6. Hygienic cleaning helps to ameliorate moral guilt (aka the “Macbeth Effect”).

7. Babies imitate others’ behaviors.

8. Images and feelings of being watched compel people to act more honestly.

9. Smelling oxytocin, the neurochemical released during cuddling and sex, makes people more trusting of others.

10. Mentioning money makes people act more selfishly.


Jarrett locates the experimental origins of all of these influential, frequently cited claims. Then, with each one, he reveals a battery of recent tests that have been done aiming to replicate the findings. In every case, the attempts have been unsuccessful, usually indicating no relationship between the relevant variables (e.g., between smiling and feelings of happiness).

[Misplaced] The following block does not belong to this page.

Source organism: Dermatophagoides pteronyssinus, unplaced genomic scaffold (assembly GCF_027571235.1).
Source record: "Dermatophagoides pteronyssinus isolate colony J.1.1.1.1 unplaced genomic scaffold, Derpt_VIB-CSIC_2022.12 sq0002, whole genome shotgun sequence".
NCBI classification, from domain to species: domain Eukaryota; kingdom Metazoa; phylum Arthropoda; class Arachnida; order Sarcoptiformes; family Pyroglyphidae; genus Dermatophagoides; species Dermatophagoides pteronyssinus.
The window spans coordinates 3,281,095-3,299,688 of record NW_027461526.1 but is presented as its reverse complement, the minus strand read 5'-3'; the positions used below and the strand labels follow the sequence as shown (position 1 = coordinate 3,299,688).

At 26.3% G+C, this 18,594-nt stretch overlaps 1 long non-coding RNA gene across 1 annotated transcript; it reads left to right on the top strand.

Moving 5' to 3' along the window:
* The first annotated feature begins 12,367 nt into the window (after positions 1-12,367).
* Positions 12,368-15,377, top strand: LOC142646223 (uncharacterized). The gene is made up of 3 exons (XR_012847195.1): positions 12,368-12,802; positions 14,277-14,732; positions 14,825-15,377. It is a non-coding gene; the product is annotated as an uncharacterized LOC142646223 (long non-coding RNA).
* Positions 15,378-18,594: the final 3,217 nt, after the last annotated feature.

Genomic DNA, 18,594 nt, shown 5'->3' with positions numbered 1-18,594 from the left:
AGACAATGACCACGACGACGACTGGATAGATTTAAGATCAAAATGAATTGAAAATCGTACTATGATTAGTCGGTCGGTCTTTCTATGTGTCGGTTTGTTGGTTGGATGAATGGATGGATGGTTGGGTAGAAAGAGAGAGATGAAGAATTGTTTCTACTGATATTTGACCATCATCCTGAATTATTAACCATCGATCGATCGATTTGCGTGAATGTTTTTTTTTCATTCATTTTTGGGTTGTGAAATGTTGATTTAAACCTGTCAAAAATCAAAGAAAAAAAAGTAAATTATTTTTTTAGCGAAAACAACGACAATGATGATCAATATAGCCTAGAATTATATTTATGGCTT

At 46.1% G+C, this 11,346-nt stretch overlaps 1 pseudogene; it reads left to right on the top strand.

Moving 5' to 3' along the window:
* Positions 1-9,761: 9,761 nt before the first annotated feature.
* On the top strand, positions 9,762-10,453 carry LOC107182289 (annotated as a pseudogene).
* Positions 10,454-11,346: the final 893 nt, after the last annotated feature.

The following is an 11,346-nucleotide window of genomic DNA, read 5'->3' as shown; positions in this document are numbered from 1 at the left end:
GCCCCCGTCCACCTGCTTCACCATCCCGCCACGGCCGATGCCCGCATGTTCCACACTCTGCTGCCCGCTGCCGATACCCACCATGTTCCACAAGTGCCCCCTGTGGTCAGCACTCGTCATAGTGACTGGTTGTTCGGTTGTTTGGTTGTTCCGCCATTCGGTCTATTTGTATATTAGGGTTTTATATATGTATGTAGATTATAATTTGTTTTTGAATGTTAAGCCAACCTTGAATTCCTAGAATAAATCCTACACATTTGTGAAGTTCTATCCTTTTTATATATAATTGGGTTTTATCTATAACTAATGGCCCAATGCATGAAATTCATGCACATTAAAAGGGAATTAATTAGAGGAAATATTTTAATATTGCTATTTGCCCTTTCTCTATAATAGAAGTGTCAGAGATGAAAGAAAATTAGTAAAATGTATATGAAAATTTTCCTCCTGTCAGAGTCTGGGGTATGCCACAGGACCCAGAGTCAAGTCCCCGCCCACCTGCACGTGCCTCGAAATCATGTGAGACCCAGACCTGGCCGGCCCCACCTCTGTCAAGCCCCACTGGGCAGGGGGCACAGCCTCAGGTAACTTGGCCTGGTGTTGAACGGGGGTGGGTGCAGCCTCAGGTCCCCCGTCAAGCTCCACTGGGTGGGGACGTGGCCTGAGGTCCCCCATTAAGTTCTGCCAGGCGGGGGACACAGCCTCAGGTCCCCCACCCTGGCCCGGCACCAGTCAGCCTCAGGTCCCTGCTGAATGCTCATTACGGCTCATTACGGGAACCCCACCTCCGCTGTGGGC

Yet the paper arguing that smiling makes the smiler feel more pleasant has been cited more than 1,500 times. Meanwhile, its conclusions continue to elude researchers trying to reproduce the experimental results or scrutinize the original data. Jarrett points to a recent study in Psychological Science critiques the original paper about bold body language as well as a follow-up that was published and finds that the experimental data that was used does not reflect statistically significant data. Professors Joseph P. Simmons and Uri Simonsohn, the authors of the recent critiques, sum their findings succinctly by asking: “Does the literature reviewed by Carney et al. (2015) [the researchers behind the original paper] suggest the existence of an effect once we account for selective reporting? We conclude not.” They arrive at their conclusion through statistical analysis of the original data.